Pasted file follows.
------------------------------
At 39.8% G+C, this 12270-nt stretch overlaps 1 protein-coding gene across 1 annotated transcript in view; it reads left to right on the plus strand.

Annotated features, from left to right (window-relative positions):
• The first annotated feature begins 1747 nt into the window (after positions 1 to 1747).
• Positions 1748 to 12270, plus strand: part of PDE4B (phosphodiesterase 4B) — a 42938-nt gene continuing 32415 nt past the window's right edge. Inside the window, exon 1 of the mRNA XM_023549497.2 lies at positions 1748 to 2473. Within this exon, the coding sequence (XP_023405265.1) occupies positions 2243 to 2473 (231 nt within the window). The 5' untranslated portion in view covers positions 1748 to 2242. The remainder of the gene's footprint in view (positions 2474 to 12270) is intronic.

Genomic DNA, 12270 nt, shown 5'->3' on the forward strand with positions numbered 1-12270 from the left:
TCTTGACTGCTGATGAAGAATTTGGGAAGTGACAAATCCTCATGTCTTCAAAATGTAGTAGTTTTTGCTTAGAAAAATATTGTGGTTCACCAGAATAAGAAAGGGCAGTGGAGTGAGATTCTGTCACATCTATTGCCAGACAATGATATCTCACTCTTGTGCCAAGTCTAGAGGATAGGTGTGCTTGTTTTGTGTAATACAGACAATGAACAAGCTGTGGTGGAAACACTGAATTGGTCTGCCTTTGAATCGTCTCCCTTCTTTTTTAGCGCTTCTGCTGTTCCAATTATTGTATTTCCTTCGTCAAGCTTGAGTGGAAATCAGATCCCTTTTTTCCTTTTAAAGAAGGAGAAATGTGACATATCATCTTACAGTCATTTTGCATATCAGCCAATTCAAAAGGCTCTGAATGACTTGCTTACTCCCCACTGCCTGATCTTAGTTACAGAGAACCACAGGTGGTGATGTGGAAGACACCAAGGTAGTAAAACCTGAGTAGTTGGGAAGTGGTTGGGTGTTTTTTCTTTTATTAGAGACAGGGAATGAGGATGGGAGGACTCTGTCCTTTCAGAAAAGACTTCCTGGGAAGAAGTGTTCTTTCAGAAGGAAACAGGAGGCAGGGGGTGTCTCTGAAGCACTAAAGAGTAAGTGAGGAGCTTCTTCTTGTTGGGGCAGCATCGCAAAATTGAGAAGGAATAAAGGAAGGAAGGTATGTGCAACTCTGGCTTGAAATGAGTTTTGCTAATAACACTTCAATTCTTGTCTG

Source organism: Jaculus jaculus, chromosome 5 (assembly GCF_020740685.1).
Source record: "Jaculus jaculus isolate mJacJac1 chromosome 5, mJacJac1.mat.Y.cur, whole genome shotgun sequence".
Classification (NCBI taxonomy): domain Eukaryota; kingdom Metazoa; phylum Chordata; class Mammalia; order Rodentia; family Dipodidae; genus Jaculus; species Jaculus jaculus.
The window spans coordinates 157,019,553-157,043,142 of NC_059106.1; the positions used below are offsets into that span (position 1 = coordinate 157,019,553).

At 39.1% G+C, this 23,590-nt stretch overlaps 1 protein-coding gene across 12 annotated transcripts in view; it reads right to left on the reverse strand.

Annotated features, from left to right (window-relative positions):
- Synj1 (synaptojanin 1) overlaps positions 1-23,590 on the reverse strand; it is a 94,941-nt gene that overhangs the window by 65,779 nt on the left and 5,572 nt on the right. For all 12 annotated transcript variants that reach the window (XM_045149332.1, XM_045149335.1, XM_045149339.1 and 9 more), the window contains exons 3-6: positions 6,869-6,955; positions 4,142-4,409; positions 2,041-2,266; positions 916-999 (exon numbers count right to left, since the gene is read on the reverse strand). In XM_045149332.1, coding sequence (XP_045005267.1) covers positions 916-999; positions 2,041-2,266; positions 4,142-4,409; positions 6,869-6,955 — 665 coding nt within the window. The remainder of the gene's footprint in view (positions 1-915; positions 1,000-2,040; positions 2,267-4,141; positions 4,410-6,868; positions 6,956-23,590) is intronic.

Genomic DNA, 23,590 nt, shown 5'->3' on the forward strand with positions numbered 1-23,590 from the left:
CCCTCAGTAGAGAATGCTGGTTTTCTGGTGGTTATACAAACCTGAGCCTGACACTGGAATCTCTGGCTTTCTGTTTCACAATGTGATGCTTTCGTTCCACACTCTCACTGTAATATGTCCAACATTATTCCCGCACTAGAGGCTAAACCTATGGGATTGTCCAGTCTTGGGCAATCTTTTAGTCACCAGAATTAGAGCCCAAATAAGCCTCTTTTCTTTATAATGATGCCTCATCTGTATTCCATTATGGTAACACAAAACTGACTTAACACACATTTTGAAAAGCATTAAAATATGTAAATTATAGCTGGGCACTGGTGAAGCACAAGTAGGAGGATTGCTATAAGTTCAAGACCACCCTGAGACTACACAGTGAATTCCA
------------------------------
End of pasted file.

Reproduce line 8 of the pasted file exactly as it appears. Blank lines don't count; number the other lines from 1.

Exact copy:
Source record: "Jaculus jaculus isolate mJacJac1 chromosome 5, mJacJac1.mat.Y.cur, whole genome shotgun sequence".